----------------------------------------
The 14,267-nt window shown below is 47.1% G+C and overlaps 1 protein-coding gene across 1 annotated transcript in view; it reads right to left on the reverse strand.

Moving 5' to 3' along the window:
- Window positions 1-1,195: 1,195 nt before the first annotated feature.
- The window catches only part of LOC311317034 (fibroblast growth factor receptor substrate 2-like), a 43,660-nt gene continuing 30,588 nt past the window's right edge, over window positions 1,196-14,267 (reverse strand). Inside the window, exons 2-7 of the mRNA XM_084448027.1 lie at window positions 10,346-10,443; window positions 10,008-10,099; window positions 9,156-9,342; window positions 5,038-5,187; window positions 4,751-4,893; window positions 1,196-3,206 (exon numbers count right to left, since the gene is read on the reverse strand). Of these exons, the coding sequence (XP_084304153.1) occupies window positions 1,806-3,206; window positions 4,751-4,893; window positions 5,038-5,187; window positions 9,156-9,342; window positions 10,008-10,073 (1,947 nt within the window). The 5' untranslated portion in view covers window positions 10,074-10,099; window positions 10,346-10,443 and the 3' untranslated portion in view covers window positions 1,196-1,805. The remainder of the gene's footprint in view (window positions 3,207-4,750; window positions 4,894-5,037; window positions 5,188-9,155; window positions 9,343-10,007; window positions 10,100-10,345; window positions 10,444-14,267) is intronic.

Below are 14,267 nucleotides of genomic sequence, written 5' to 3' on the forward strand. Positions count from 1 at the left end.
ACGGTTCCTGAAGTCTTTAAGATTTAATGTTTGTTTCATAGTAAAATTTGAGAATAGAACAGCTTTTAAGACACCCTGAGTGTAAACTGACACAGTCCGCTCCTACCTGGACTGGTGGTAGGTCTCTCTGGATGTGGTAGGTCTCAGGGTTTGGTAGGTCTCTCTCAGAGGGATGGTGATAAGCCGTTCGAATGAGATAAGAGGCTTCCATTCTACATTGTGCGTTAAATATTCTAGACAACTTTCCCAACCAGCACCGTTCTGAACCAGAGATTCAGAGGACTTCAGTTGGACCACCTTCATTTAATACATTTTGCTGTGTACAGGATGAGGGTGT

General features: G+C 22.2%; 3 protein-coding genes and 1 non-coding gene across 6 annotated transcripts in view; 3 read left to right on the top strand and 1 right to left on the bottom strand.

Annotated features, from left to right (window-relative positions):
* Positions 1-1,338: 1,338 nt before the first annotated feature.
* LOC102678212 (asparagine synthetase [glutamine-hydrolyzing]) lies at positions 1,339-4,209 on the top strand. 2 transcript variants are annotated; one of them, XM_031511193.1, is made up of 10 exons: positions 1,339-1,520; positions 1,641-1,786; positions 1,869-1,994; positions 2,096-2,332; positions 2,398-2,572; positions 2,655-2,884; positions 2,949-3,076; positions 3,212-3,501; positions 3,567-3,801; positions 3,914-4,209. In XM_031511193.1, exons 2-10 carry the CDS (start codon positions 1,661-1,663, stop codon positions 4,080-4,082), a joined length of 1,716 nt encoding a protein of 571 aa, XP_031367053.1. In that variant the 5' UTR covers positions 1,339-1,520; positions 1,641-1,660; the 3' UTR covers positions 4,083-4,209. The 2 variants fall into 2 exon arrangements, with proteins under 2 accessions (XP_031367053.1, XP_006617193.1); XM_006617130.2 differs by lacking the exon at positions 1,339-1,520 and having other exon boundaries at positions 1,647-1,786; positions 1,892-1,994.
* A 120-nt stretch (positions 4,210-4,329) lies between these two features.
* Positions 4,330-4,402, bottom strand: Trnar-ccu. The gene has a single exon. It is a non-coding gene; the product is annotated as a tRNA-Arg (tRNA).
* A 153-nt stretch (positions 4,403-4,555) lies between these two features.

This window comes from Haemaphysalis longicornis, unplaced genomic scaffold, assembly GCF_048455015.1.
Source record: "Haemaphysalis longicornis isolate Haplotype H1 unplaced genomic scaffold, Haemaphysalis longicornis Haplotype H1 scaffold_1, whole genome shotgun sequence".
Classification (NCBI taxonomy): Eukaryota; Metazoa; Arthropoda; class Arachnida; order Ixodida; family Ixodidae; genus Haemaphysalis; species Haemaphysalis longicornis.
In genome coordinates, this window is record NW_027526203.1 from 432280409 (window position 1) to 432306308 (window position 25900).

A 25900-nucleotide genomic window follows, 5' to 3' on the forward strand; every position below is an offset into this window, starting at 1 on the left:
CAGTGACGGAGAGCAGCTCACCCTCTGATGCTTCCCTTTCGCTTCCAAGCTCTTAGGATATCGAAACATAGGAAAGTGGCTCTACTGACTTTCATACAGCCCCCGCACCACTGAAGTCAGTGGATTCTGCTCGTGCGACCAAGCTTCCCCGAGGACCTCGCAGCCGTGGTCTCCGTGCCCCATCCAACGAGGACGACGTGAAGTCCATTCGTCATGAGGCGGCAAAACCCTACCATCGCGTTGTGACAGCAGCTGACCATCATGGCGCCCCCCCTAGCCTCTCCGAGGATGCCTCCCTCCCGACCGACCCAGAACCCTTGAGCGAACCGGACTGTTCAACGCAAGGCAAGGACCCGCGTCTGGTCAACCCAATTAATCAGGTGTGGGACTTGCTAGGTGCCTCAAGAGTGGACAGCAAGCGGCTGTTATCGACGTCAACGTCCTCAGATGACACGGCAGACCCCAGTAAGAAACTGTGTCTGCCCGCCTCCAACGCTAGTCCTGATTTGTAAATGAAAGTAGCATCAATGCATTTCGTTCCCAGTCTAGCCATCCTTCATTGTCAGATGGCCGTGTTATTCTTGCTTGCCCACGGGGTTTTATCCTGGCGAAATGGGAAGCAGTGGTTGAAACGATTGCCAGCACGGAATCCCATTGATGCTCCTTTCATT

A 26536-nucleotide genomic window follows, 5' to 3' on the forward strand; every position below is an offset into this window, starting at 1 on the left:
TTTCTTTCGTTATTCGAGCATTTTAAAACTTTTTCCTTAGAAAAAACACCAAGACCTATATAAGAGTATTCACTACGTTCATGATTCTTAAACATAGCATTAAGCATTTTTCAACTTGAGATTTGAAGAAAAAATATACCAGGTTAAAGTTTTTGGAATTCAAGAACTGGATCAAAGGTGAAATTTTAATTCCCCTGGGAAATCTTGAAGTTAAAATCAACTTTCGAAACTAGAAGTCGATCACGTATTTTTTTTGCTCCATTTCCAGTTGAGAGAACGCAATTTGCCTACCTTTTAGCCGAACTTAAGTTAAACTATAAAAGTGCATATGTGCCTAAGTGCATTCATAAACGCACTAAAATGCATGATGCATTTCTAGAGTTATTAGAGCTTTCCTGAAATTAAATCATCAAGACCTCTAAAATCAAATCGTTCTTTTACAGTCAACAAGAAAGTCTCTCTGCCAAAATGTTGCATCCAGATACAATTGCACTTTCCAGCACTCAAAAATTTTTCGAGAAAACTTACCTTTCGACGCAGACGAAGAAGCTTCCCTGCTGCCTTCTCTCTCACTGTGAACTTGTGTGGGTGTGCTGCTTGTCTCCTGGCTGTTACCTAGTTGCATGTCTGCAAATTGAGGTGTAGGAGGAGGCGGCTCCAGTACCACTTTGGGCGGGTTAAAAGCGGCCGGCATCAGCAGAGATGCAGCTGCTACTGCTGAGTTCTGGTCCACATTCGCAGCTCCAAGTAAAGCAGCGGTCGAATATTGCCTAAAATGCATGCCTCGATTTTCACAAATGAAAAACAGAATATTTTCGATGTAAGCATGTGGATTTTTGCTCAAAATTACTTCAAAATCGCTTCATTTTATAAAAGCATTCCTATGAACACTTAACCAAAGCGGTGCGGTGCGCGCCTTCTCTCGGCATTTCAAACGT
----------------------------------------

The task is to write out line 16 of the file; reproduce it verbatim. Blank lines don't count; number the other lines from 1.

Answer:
Classification (NCBI taxonomy): Eukaryota; Metazoa; Arthropoda; class Arachnida; order Ixodida; family Ixodidae; genus Haemaphysalis; species Haemaphysalis longicornis.